[sic] Magazine

CFM – Dichotomy Desaturated

Charles Francis Moothart’s debut solo album, Still Life Of Citrus And Slime, saw the Mikal Cronin associate successfully break out from a decade of largely unsung turns as a member of The Epsilons, the Ty Segall Band, FUZZ, the Moonhearts, Culture Kids and GØGGS with an unsurprisingly lo-fi yet enjoyable collection of catchy garage-punk riffing. Dichotomy Desaturated, two track titles apparently combined at random, is the multi-instrumentalist’s second LP under the initialism CFM and – if it ain’t broke, why fix it – picks up pretty much where its predecessor left off, which is to say deep inside the hallways of the school of Ty Segall. That’s not to say Segall is in actual fact any kind of mentor to Moothart, the latter first started ripping it in just this fashion around the same time as the former. It appears just serendipitous chance the two shredders’ worlds are so closely aligned, which is simply great news for anyone that just can’t get enough of their thang.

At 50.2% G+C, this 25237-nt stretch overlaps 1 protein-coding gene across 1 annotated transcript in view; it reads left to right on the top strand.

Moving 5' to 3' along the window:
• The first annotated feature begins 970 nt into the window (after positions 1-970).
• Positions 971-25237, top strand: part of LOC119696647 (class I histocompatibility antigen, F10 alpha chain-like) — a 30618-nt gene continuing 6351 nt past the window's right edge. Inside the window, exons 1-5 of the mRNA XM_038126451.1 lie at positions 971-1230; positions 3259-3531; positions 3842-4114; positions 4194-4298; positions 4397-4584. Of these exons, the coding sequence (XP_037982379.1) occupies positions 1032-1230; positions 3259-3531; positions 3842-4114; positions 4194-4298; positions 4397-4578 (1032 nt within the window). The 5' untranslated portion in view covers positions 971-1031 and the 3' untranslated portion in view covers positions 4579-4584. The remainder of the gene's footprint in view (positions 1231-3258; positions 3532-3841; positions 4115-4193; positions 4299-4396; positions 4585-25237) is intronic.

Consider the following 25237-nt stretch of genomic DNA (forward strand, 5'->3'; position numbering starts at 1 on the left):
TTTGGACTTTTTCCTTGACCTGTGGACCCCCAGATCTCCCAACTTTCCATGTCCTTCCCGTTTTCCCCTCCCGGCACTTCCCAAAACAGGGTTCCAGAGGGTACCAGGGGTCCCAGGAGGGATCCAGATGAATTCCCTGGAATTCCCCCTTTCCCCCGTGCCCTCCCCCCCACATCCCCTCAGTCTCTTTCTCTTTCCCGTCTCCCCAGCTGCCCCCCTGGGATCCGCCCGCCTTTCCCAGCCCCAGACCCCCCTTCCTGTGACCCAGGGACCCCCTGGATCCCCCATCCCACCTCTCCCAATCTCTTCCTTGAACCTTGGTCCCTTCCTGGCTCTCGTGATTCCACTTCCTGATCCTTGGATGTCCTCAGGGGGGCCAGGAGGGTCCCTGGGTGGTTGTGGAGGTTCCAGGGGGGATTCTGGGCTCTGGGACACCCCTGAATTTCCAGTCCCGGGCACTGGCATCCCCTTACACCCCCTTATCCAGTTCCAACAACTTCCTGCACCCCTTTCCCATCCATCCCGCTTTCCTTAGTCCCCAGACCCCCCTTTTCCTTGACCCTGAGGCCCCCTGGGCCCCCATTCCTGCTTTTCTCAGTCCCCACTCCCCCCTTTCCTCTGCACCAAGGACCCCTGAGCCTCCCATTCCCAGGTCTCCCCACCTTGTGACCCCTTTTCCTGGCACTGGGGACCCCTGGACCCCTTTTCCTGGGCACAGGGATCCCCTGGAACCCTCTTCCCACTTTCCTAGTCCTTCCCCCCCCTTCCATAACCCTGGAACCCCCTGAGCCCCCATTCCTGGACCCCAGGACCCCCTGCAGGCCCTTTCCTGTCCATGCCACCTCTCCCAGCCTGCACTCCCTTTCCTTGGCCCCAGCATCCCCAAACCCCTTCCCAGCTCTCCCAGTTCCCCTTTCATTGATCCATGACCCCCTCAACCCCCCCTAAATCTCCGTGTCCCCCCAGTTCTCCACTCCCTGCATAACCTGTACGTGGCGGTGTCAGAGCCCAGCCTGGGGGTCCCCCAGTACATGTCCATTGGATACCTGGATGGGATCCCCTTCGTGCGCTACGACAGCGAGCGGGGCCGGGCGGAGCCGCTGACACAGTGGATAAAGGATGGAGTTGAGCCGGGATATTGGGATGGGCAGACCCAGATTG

Moothart remains very much his own man nonetheless, and many of his structures are marginally the poppier, particularly now his fidelity is improved, which all makes distinguishing the two not only easy in reality, but also any attempts to do so unnecessary. Moothart’s best defense has always been offense in any case and so it again proves on Dichotomy Desaturated, a pogoing party of a record if ever there was one. “Lethal Look”, for example, bounces along on big guitars just for the sheer fun of it while “The Set Up” goes full-on battle stations for a weapons-grade fuzz attack, which of course rules. The righteous “Rise & Fall” also hits all the sweet spots, its thick stream of hard-rocking riffs a gnarly display of fret-based agility. In turn, the massive “Dead Weight”, almost eight minutes of blustering guitar action, then strangles solo after solo to great satisfaction. A miniature three-part concept over in five-minutes flat, the intense “Saline/The Man/Kind To You” even introduces a few new ideas to the Blues. In between come well sequenced breathers, mid-paced psychedelic melodies and meditative changes in tack, the glue that holds the unstable whole together. Mootheart no longer deserves to be mentioned in the same breath as others. He finally deserves dedications all of his own.

Best track: “Rise & Fall”

~Dichotomy Desaturated is released 28th April 2017 via In The Red.~